Teeth Whitening 101: Who, What, When, Where, Why?
Have you noticed that your pearly whites are not quite as pearly or white as they used to be? Over time many factors can play a role in tooth discoloration. Though some steps can be taken to minimize further staining, you may want to get a little extra help from your dentist or use an over-the-counter teeth whitening product.
Most tooth discoloration and staining happens as we age and the enamel surface of our teeth weakens. Years of chewing and general use can cause your tooth enamel to become thin and crack, allowing staining agents to stick to your teeth.
The types of food and beverages you consume, smoking, bruxism and trauma can all contribute to tooth discoloration. By modifying some of these habits you may be able to limit future staining, but the only way to actually get rid of stains and brighten teeth is to speak with your dentist about using teeth whitening dental products.
Options, Options, Options!
Thanks to recent scientific advancements, you now have more options than ever when it comes to teeth whitening procedures, products and treatments. Most can be sorted into one of two categories: in-office treatments performed at your dentist’s office or an office specializing in tooth whitening by trained professionals, or over-the-counter treatments that you administer yourself.
Remember that no matter what option you choose it is always important to consult with your dentist before attempting to whiten teeth because some of the chemicals used can be harmful if used improperly. Tooth sensitivity and gum irritation are frequent side effects of tooth whitening products and although they generally pose no long term threat, you don’t want to take chances with the only set of teeth you have!
In-Office Teeth Whitening Treatments
Many in-office or “chair side” whitening treatments are available to you either directly through your dentist or at an office specializing in tooth whitening. A number of brand name teeth whitening treatments are available, including BriteSmile® and Zoom!®.
Most in-office whitening treatments use hydrogen peroxide in relatively high concentrations to allow for fast, dramatic results. Teeth can be whitened significantly after only one dental treatment! Since trained professionals administer the treatments, in-office teeth whitening is extremely safe.
If your teeth or gums are extremely sensitive, your dentist may advise a different treatment plan using weaker whitening agents over a longer period of time. Dentists can also give you tooth whitening treatments that are stronger than what you can buy over the counter to use at home.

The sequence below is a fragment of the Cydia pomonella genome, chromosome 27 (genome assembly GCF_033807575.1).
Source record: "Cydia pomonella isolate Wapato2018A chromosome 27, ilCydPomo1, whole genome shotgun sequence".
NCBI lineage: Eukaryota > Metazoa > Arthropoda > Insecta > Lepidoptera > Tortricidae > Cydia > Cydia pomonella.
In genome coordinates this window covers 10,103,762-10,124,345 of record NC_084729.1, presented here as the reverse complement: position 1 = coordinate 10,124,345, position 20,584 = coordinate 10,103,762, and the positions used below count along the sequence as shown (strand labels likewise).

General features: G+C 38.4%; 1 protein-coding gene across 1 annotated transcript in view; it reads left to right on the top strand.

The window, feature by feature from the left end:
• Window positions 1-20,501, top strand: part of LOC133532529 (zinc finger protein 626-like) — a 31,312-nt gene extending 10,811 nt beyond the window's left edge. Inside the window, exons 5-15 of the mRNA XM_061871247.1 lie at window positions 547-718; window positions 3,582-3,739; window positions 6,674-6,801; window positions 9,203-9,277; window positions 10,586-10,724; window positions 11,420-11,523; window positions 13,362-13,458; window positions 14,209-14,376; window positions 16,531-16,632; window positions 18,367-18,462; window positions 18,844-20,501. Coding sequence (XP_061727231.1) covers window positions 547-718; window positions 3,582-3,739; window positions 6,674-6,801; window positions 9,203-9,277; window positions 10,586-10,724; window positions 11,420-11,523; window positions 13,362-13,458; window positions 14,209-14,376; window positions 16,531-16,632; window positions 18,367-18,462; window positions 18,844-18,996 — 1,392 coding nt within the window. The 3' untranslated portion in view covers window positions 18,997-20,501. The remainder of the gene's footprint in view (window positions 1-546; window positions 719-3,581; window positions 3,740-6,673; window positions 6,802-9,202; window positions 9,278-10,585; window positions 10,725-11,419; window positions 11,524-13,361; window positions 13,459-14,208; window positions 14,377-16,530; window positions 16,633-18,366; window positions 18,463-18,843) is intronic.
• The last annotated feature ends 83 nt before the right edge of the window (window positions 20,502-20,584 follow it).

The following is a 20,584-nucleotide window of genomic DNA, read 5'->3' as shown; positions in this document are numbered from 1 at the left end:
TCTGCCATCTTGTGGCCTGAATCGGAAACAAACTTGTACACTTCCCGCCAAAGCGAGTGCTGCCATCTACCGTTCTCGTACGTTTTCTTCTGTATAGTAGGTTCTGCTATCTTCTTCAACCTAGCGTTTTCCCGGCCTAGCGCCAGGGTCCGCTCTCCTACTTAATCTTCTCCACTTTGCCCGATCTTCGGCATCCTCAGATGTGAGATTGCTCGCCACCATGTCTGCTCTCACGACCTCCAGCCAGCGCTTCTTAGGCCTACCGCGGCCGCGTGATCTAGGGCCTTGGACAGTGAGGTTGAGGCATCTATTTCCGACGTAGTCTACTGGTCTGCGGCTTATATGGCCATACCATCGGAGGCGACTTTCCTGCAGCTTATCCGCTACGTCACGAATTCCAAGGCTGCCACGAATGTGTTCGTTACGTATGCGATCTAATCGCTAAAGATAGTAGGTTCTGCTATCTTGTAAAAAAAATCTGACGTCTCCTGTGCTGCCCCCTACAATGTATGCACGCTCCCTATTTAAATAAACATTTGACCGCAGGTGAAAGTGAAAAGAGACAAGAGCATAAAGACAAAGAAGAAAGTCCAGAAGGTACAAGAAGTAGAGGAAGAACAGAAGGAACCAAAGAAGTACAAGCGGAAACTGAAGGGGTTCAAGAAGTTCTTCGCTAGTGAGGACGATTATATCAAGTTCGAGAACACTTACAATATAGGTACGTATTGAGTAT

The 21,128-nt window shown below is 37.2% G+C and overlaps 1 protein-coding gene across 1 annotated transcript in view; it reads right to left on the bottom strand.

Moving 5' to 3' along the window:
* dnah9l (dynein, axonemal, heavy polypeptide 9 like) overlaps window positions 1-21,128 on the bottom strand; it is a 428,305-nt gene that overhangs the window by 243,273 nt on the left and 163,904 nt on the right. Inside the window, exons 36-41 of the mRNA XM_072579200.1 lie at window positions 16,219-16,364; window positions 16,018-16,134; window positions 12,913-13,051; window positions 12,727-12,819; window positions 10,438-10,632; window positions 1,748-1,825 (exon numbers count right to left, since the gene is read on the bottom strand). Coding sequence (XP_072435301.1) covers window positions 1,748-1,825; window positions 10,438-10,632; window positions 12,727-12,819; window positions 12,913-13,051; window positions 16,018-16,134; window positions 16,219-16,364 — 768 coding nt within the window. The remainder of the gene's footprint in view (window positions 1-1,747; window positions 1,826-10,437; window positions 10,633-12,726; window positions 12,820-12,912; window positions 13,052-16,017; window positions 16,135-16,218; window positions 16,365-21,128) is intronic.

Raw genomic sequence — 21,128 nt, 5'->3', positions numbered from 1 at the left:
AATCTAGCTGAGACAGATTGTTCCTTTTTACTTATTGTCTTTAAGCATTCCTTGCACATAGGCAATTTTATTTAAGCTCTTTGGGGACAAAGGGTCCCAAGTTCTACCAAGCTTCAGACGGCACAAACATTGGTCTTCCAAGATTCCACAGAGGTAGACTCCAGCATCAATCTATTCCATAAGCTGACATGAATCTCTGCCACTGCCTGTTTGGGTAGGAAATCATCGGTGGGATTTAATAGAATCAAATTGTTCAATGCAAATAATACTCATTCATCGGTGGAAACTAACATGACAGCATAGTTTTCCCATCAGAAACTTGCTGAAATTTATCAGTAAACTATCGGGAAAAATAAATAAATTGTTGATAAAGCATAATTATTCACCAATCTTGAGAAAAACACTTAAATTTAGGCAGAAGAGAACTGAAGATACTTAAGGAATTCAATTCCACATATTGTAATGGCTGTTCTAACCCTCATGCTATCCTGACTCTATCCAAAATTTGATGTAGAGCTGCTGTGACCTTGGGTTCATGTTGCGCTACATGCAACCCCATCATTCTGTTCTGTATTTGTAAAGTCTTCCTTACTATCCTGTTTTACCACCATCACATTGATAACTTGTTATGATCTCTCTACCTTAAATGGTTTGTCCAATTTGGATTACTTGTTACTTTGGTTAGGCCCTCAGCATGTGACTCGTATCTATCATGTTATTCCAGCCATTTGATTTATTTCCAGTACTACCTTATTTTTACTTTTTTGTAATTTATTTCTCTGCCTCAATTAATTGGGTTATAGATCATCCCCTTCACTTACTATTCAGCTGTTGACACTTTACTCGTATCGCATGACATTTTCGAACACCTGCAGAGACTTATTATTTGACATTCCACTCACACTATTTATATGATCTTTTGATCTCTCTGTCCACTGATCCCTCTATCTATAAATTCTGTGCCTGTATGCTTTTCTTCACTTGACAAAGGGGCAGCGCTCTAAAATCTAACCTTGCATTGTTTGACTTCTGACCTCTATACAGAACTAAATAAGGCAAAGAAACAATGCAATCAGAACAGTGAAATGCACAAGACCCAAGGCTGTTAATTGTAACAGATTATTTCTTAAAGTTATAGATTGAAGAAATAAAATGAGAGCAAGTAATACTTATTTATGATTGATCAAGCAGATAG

At-Home Teeth Whitening Treatments
There is an almost endless variety of over-the-counter tooth whitening products available to you at your neighborhood drugstore. From whitening toothpaste, gels, strips and kits to custom, dentist-dispensed trays. Products such as Crest Whitestrips®, GoSmile® and dentist-prescribed Nu Radiance® can be used at home, in the car, at work or even while you sleep giving you maximum flexibility to whiten your teeth when it is most convenient for you.
Most at-home tooth whitening treatments use carbamide peroxide, which is weaker than the hydrogen peroxide usually used in professional teeth whitening. By using lower strength peroxide over an extended period of time, you can control the rate and degree of whitening.
At-home whitening products are usually much cheaper than most in-office whitening treatments. Over-the-counter whitening products are a no-hassle option for most people looking for moderate whitening. Still, it is important that you consult with a dentist to make sure that you choose the tooth whitening system that is right for you.
Tooth Whitening At A Glance
In-Office Treatment Advantages
- Fastest, most dramatic results
- Extremely safe
- May be too harsh for hypersensitive teeth or gums
- Works well with organic stains and discoloration
At-Home Treatment Advantages
- Ongoing use allows you to maintain results
- Variety of products available
- Convenience and portability
- Overuse can weaken or irritate teeth and gums
If you have questions about teeth whitening — or want to find out if which type is right for you — talk to your dentist.